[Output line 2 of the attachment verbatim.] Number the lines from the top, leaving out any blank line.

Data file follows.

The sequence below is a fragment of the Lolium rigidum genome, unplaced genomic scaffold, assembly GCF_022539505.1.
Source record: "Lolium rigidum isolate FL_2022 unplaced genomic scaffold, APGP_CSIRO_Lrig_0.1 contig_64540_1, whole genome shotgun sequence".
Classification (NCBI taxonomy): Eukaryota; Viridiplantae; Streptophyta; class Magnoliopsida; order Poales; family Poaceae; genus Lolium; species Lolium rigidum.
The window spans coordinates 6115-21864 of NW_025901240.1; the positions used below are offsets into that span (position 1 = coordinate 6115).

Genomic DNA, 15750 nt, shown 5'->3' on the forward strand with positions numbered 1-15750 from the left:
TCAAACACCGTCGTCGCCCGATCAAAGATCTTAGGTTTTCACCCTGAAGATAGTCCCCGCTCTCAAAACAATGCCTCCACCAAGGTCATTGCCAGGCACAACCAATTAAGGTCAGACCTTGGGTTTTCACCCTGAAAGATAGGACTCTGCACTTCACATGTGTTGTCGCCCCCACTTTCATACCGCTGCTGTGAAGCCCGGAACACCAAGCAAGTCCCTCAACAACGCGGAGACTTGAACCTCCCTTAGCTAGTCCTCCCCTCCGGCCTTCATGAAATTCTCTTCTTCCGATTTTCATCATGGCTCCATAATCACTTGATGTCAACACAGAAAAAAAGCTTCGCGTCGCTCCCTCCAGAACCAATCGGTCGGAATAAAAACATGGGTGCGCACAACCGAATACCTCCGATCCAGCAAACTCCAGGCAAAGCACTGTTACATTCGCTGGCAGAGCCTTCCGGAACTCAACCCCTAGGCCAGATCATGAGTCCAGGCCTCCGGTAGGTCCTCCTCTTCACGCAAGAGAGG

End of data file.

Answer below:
Source record: "Lolium rigidum isolate FL_2022 unplaced genomic scaffold, APGP_CSIRO_Lrig_0.1 contig_64540_1, whole genome shotgun sequence".